The Ed Eppley Experience
The Ed Eppley Experience

Episode 6 · 1 year ago

Running Through the Window of Opportunity - A Tale of 2nd Generation Success

ABOUT THIS EPISODE

Most 2nd generation business owners struggle to maintain the success of the founder. In this episode Ed speaks with Matt Hullander, CEO of Hullco Home Remodelers. Matt bought the business from his dad in 2007 and has grown and scaled it to become the largest home remodeling company in east Tennessee. Learn how he improved results by narrowing the focus of the business.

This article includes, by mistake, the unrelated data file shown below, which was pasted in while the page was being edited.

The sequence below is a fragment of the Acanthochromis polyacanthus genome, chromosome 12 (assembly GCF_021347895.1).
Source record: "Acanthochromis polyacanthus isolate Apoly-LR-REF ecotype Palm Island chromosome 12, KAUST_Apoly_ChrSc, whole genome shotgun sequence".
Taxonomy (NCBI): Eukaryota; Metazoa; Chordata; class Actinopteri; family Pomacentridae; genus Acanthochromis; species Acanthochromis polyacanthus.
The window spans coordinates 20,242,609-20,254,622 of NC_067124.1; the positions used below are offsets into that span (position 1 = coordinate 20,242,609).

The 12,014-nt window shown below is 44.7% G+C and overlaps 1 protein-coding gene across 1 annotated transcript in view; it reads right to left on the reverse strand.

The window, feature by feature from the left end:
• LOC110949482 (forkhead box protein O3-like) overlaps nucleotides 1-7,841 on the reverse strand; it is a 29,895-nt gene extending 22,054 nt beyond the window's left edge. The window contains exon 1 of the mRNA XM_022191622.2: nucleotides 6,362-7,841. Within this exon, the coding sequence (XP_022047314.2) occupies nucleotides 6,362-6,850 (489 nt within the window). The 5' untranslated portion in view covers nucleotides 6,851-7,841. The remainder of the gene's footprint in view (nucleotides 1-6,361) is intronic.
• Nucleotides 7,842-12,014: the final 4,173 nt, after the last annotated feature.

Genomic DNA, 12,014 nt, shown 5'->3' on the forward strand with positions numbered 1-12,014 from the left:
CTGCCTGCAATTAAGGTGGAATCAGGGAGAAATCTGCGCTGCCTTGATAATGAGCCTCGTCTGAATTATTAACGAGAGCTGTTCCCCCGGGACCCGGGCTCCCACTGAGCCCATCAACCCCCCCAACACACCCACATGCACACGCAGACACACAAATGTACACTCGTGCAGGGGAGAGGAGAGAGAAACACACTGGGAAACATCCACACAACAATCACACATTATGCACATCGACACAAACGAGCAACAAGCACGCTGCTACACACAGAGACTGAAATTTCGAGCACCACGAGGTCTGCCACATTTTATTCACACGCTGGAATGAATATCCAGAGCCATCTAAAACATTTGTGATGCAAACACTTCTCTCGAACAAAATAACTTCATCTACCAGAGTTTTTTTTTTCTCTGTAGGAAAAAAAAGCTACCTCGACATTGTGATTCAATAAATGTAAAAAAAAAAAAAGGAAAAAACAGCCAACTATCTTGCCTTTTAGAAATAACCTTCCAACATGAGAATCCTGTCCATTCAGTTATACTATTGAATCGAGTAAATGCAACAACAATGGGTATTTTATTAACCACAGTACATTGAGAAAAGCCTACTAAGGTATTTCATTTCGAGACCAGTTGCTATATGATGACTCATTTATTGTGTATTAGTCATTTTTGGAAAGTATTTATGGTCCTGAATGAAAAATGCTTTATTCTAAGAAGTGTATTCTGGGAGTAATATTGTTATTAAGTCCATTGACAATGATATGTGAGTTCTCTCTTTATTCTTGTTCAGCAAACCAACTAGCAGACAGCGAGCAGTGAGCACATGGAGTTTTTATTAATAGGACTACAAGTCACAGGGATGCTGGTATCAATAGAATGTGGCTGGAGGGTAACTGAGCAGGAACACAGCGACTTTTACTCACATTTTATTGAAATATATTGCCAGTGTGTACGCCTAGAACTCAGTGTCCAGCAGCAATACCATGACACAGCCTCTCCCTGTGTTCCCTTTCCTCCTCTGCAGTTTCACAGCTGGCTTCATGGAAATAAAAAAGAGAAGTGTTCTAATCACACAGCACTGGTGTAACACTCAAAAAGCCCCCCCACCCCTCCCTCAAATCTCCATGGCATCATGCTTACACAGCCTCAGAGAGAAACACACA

Welcome to the edetle experience twentyminutes that simplifies the complex job of managing and meeting people andInspires you to take action on what you probably already know to fel andsustain a smart and healthy business. Here's your host head effor tointroduce this week's guest and business leader. Welcome to the Adepli experience thepodcast designd, to simplify the complex job of managing and leadingpeople. The goal of this podcast and everyone that we have is to share withyou at least one proven practical business concept. It will help you runa more sustainable, profitable and purpose dripven company today's guesthe's become a friend and I mean a sincere friend in a relatively shortperiod of time. I guess you're kind of a client but but you're more of afriend than you are a client and his name is Matt Hollander Matcacitio ofHolko there, the essentially the largest home remodeler in the easternpart of Tennessee some comments or words. I wrote down about Matt he's onehe's rare, there's, not many people like him. I in a positive way, greathusband, Father, Successful Second Generation Entrepreneur, and I want totalk a little bit about that, because most successful entrepeneurs ar firstgeneration hes second generation what I love about Matt Audiencees, healways leaves others, no matter the circumstancis better. For having beenaround him, he is constantly relentlessly looking to get better atwhatever he does, and I tell you what I don't know how he gets as much done inhis days as he does, but there's it's always fun to foll him around be withhim, because there is very little time wasted when you're around that. So MattWelcome to the Adeptli experience and thank you so much for having me invalue your friendship as well, and I'm glad to be with you today. Well thanks,I'm excited to get a chance to have the audience learne a little bit more aboutyou. I've thought a little bit about your industry and you know when we sayhome remodeling that that's a big broad topic and it's a highly fragmented industry.If you think about, I don't know who the largest national player is. Youmight even share with us, but how have you guys enjoyed such success in anarea that where there are so many Gypsies, so many fly by nightindividuals in the organizations that do this work and not only beensuccessful but thrived literally in a pretty competitive marketplace? Well,it is very fragmented. There are franchises. There are just individualsthat may have a helper or somebody that I mean there's a lot of like firemen.Do this on the side, and then you get into the next phase, where we're atwhere you have. You know full blown company that does marketing andproduction S as a sales team of the big players. To answer your question: Thereare a few in the country that do what I do in the three to five hundred milliondollar range, but yeah multiple locations. You know, I know one companythat has thirty locations and then I think that for what we're doing we're in twomarkets and cover Chadnoga Knox, woin all the way up into the tri cities, andthen we have north Georgia a little bit of western North Carolina. Basically, atwo O three out radius from us. Okay, to answer you question: Have we beensuccessful? I took the business over from father and just really tried to startlearning from others. I got involved in a couple of peer groups that vendorshad put together and then I got into some more formal piere settings and Ifigured out a we can be original at some things, but we don't have to be.We just try to learn from others copy what they're doing they like to help me.I like to help them, and so you know...